Students are turning to ‘study drugs’ for the end-of-semester grind. Nikola Jokanovic talks miracle pills and side effects with two UON students.
Between assignments, friends, work hours and Netflix queues, the balancing act of university life is chaos at best. Like putting out a fire on a leaky boat while a tsunami of exam revision approaches, students doing three things at once often lose sight of their academic commitments.
But what if you could do a week’s worth of revision in a weekend, take the ‘work’ out of coursework, tie down that high distinction – and all in a pill? The growing trend of ‘study drugs’ supposedly promises just that, with students using certain substances for focus, motivation and last-minute miracles.
University of Newcastle students James* and Emma* are enrolled in Engineering and Law/Arts respectively. Like many, they make a second home of the Huxley and Auchmuty libraries in the busy weeks. But unlike most, their work there is frequently aided by one of the two most commonly used drugs for studying: prescription stimulants such as Adderall and Ritalin, or the wakefulness-promoting agent Modafinil.
James and Emma are just two of a global cohort of students increasingly using study drugs. This past year it was found that 35 percent of British university students had used prescription drugs which weren’t theirs for study. The practice isn’t uncommon in Australia either: “I’ve known about people using stuff like Adderall since first year. It’s well known among most people in my course and not really taboo,” says James.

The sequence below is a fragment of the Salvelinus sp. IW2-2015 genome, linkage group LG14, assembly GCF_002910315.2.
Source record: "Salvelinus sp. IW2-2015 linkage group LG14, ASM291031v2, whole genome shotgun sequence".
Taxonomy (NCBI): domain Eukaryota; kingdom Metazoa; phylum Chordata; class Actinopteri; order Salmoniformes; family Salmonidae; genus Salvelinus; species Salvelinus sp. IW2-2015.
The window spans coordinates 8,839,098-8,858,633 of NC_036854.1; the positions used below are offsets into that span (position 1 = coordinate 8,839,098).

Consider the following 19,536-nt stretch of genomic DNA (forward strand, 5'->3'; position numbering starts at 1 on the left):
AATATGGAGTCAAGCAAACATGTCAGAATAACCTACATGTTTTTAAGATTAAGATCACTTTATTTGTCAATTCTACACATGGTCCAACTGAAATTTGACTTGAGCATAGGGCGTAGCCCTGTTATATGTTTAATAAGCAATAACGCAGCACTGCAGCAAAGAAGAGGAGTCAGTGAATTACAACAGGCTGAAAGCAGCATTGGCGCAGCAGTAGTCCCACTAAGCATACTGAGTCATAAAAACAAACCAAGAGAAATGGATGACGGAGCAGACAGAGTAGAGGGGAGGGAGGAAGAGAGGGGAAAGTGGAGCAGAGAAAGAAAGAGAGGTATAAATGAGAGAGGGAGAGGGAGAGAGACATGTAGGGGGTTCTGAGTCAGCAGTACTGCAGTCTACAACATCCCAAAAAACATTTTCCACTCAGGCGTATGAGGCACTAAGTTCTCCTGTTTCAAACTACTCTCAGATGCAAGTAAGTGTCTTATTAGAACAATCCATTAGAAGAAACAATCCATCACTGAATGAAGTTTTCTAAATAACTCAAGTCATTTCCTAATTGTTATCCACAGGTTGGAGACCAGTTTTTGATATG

Prescription stimulants are used to treat Attention Deficit Hyperactivity Disorder (ADHD) by promoting focus. Modafinil, used to treat narcolepsy, induces prolonged periods of wakefulness. Neither James nor Emma are hyperactive, or involuntary day-sleepers; so why use them?
For individuals without ADHD, prescription stimulants can induce a state of deep focus, which Emma likens to ‘tunnel vision’. “Doing work is usually a chore, but it becomes effortless, and kind of fun. You just go on for hours, super driven to finish whatever’s in front of you.” Modafinil supposedly provides a subtler and longer-lasting sense of focus, explains James: “you feel a lot less rushy on Modafinil, but still really focused. On Ritalin I’ll sometimes not bother to take breaks or eat, but on Modafinil I’ll just have a nice focus all day in between everything else.” The preference? Whatever’s around, say both.
The use of these drugs is seemingly a symptom of the hyper-busy, three-things-at-once lifestyle of many modern students. “They basically have two uses for me,” explains Emma. “Either I’ll use them ahead of time to clear up my schedule if I’m busy, like doing a lot of reading or an assignment before it’s due. Or it’s for help with last-minute assignments and exams.” Between five courses, work, placement, sports and social life, James feels his somewhat more frequent and routine use is needed. “I’m honestly not sure how this past semester would have gone without it, especially towards the end,” he admits.
And of course, no miracle pill is without its fine-print side effects. Experts have stressed the often-underestimated health risks raised by study drugs, and the blurred lines between occasional use, abuse and dependence. Though often taken innocuously with a morning coffee, prescription stimulants are in fact only a few molecular steps away from methamphetamine, and the implications can be similar. A 2013 study identified addiction, using drugs for repeated ‘all-nighters’ and an inability to work productively without them as major health risks associated with study drugs.